This year, phono-classes (except for N Faust’s) are organized around the idea that the relationship between phonology and phonetics is arbitrary. This claim is motivated, and its consequences for phonological and linguistic theory are evaluated. The background is a converging movement coming from quite different quarters: substance-free phonology, phonetics, OT, Government Phonology.
One consequence is that melody is substance-free, i.e. melodic primes are not given at birth but are the result of an environment-based construction where children rely on their domain-unspecific ability to categorize. In this environment, the substance only comes into the picture when phonology is converted into phonetics, a relationship that relates items like a multilingual dictionary and is therefore arbitrary.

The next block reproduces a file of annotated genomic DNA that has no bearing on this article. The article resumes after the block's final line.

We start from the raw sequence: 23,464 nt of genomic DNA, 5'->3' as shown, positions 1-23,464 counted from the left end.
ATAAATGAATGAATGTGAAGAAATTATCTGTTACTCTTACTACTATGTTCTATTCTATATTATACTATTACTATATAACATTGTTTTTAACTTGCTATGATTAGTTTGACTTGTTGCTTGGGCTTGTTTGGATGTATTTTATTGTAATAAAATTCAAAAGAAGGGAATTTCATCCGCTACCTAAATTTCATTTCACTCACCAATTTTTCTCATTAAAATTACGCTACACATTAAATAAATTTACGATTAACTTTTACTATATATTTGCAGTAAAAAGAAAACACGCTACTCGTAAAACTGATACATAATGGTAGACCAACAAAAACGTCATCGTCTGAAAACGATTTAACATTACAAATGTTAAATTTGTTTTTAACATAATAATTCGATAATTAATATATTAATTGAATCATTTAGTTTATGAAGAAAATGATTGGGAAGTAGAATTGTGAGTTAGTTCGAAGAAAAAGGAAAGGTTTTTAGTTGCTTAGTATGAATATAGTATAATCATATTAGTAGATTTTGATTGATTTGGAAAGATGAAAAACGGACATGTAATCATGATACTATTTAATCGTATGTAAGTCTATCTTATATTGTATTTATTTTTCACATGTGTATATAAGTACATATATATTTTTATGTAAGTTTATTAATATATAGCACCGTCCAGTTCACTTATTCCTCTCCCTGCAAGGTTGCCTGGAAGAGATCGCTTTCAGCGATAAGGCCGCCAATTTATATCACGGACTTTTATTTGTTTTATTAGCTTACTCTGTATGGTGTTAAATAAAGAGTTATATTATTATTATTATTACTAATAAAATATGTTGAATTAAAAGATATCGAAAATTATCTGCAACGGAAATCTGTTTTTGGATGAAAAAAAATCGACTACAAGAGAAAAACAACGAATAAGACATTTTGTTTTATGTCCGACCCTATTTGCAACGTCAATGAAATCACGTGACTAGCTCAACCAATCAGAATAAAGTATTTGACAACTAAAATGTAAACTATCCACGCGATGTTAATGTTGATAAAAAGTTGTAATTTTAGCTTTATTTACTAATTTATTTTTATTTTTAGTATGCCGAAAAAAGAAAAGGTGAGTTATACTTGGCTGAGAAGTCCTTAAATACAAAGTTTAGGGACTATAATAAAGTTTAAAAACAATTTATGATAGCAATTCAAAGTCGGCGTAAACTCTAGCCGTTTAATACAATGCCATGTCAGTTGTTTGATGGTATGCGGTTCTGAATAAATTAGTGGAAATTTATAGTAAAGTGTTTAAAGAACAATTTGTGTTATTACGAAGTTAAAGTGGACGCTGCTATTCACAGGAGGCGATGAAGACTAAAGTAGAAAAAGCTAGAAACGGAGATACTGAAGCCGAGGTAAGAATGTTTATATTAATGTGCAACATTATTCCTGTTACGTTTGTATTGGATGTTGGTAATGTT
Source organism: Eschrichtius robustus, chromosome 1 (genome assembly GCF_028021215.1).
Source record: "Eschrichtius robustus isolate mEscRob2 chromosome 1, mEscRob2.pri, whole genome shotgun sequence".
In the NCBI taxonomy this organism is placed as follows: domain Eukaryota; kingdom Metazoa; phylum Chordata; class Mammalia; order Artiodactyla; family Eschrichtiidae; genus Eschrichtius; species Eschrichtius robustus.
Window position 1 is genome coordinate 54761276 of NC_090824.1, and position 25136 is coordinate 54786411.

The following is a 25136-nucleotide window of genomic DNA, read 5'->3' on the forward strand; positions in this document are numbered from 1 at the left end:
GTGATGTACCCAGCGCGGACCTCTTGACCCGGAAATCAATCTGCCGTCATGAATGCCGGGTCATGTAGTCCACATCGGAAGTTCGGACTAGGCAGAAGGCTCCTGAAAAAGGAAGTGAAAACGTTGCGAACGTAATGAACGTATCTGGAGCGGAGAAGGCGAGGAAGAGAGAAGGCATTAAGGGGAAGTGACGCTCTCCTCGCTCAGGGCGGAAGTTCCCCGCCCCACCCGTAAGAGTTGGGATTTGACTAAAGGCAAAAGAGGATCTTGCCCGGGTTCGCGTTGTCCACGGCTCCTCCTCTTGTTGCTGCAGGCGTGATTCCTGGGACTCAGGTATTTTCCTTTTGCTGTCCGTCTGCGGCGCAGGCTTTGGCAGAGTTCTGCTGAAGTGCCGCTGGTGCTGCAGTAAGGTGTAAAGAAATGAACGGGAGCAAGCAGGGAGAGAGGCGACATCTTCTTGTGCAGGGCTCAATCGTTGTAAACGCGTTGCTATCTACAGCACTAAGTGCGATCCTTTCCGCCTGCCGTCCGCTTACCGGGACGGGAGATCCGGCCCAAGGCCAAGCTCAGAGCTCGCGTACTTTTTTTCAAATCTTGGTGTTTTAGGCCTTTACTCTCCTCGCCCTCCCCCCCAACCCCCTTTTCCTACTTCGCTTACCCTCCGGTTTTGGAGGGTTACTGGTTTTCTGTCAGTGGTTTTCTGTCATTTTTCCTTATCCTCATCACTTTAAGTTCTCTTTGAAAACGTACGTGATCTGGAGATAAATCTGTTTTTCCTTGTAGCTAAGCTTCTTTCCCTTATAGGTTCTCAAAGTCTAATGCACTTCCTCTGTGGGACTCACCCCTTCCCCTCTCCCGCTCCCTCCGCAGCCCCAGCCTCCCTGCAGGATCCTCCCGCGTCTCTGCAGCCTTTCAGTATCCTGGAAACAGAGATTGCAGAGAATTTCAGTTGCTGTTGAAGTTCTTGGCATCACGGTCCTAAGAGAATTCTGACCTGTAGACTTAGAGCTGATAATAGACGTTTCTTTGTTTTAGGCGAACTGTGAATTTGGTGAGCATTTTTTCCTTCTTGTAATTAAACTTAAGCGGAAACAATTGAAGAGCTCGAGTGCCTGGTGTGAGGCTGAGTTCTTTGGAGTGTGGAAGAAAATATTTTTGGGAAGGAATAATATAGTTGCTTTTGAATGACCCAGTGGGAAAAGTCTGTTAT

Another consequence is that phonological computation is arbitrary as far as substance is concerned: anything can be turned into anything in the context of anything (the converting mechanism is not arbitrary, though).
A further consequence is that markedness constraints in OT are not universal and given at birth, but emergent. They are shaped by the particular linguistic environment and may thus diverge from language to language. This means that humans are not given any pre-specification for what is natural or unmarked, and hence grammar is not working under the pressure to produce a cross-linguistically unmarked result.
Finally, the arbitrariness mentioned echoes the GP notion of phonetic interpretation, which has a modern incarnation in terms of modularity in the sense of Cognitive Science where spell-out at the lower interface of phonology works in the same way as it does at the upper interface.